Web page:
Kirkland (Washington)

from Wikipedia, the free encyclopedia
Nickname : The Little City That Could
Shores of Marina Park on Lake Washington in Kirkland
Shores of Marina Park on Lake Washington in Kirkland
Location in Washington
King County Washington Incorporated and Unincorporated areas Kirkland Highlighted.svg
Basic data
Foundation : 1888
State : United States
State : Washington
County : King County
Coordinates : 47 ° 41 ′  N , 122 ° 12 ′  W Coordinates: 47 ° 41 ′  N , 122 ° 12 ′  W
Time zone : Pacific ( UTC − 8 / −7 )
Residents : 48,787 (as of 2010)
Population density : 1,761.3 inhabitants per km 2
Area : 28.5 km 2  (approx. 11 mi 2 ) of
which 27.7 km 2  (approx. 11 mi 2 ) are land
Height : 152 m
Postcodes : 98033, 98034, 98083
Area code : +1 425
FIPS : 53-35940
GNIS ID : 1512352
Website :
Mayor : James L. Lauinger

Kirkland is a city in King County in the US state of Washington , USA . It is an eastern suburb of Seattle and separated from it by Lake Washington . The city has 48,787 inhabitants (as of 2010), its area is 28.5 km² .

Kirkland has a low old town that stretches along the lakefront with many restaurants and art galleries. She is known for many public parks, including urban beaches, and public art that encourage interaction. Residents of neighboring cities such as Seattle, Bellevue and Redmond often visit the famous Marina Bay Park on the shores of Lake Washington.


Steel entrepreneur Peter Kirk decided to expand into Washington State in 1886 after hearing of new iron ore discoveries in the Cascade Mountains . Other aggregates for smelting, such as limestone, were also available on site. There are also a few coal mines in Newcastle , a little east , and a railway line was already under construction. He also knew there were plans for a canal between Lake Washington and Puget Sound , the strait to the Pacific on which Seattle lies.

Kirk was aware that it is very beneficial to have plenty of fresh water available for further processing of steel, so that the location on a lake is well suited. The connection to the Pacific allowed sales to more distant regions. However, Kirk was not a US citizen and therefore could not buy land to realize his idea. This is where Leigh SJ Hunt, owner of the Seattle Post-Intelligencer , offered his help. Kirk and his partners soon began building a steel works called the Moss Bay Iron and Steel Works east of Seattle on Lake Washington. This was the cornerstone of the city of Kirkland in what Kirk envisioned as the Pittsburgh of the West .

The steelworks was completed in late 1892, but financial problems arose before it actually went into operation, and the panic of 1893 (due to a wave of bankruptcies among railroad and steel companies) closed the steelworks before it had even produced steel. Nevertheless, in 1905 the settlement received municipal rights for the 400 inhabitants. Subsequently, wool processing and shipbuilding developed into the main industrial branches.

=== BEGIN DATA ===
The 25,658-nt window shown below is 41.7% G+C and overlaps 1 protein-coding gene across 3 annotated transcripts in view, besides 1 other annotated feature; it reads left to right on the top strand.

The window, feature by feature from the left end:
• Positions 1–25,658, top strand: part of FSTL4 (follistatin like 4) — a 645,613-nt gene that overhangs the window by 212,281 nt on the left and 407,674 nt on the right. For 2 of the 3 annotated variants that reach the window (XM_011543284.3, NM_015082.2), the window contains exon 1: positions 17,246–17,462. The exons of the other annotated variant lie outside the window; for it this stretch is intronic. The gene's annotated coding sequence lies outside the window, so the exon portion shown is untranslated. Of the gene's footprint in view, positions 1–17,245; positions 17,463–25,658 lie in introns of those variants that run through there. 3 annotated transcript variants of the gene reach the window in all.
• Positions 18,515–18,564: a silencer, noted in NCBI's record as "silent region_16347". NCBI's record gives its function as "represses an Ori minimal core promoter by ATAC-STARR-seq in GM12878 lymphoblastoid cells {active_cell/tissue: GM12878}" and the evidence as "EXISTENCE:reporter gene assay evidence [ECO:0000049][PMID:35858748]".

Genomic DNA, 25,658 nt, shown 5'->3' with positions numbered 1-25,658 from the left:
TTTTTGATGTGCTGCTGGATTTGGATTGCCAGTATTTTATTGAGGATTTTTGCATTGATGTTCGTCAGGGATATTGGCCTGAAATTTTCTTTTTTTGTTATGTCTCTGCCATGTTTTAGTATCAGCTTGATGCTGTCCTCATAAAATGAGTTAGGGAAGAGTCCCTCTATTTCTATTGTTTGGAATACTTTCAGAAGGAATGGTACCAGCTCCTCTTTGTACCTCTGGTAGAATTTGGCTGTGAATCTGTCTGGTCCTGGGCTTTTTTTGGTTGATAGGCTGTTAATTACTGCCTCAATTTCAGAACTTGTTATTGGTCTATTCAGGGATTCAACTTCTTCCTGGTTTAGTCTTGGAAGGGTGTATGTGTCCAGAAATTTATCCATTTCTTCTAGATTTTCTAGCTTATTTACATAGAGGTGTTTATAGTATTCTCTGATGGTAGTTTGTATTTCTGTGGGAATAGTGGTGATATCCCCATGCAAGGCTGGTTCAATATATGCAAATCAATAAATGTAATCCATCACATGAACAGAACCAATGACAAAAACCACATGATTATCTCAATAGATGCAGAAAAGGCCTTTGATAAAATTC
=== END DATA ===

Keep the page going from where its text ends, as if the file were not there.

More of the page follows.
For a long time, Kirkland was just a quiet dormitory for Seattle. Kirkland was connected to Seattle by ferries across Lake Washington from 1900 to 1950. However, the construction of a bridge on floating pontoons in 1940 made the ferry service unprofitable, so it was later discontinued. The connection was later strengthened by the Route 520 freeway bridge, which provided a direct link to Seattle in 1963, and the construction of Interstate 405 in the 1960s.

In the course of the 1920s, the population rose to a few thousand, mostly working in Seattle. With the outbreak of the Second World War, the resident Anderson Steamship Company became the Lake Washington Shipyard. After the attack on Pearl Harbor, the armaments treaties allowed a quadrupling - with a workforce of 8,000 in the shipyard alone. The Kirkland-Houghton region became an industrial metropolis almost overnight with an estimated 13,000 to 14,000 inhabitants.

However, industrial production caused severe damage to natural resources, the banks were polluted and wildlife disappeared. After the shipyard closed in late 1946, Houghton reserved the waterline for residential use only. In the following decades, Kirkland-Houghton systematically pursued the goal of creating a continuous public shoreline. This was partly achieved through various purchases, transfers and donations - and the well-tended grounds on the shores of Lake Washington are now an attraction for the residents of the surrounding cities.

Over time, Kirkland grew, as did the other cities in the region. Kirkland united with the neighboring Houghton in 1968 , other settlements were incorporated, including North Rose Hill and South Juanita in 1968, and Totem Lake in 1974. The industrial share in the city is low - it is, as before, mainly the residence for the employees in neighboring Cities. In the second half of the 20th century, this also applied to the cities further east with modern industry, including Microsoft in neighboring Redmond.

Population development

year Residents¹
1980 18,785
1990 40,052
2000 45.054
2010 48,787

¹ 1980-2010 : census results


Kirkland is governed by a city ​​council of seven councilors who are elected by direct public election and serve four years each. The councilors appoint the head of administration and, from among their number, a council chairman who holds the position of mayor but otherwise has no extended rights. Since 2006 Jim Lauinger has been the mayor and David Ramsay has been the head of administration.

Town twinning

Kirkland maintains the following cities twinning :

Daughters and sons of the city

Kirkland Associates

  • Mike O'Hearn (* 1969), bodybuilder, grew up in Kirkland
  • Emre "Kabaji" Dincer, professional twitch streamer, settled in Kirkland

Web links

Commons : Kirkland, Washington  - Collection of images, videos, and audio files

Individual evidence

  1. a b Kirkland Municipal Codes, December 2004 Revision, Kirkland, WA / US
  2. David DeCastro. Retrieved January 26, 2017 (English).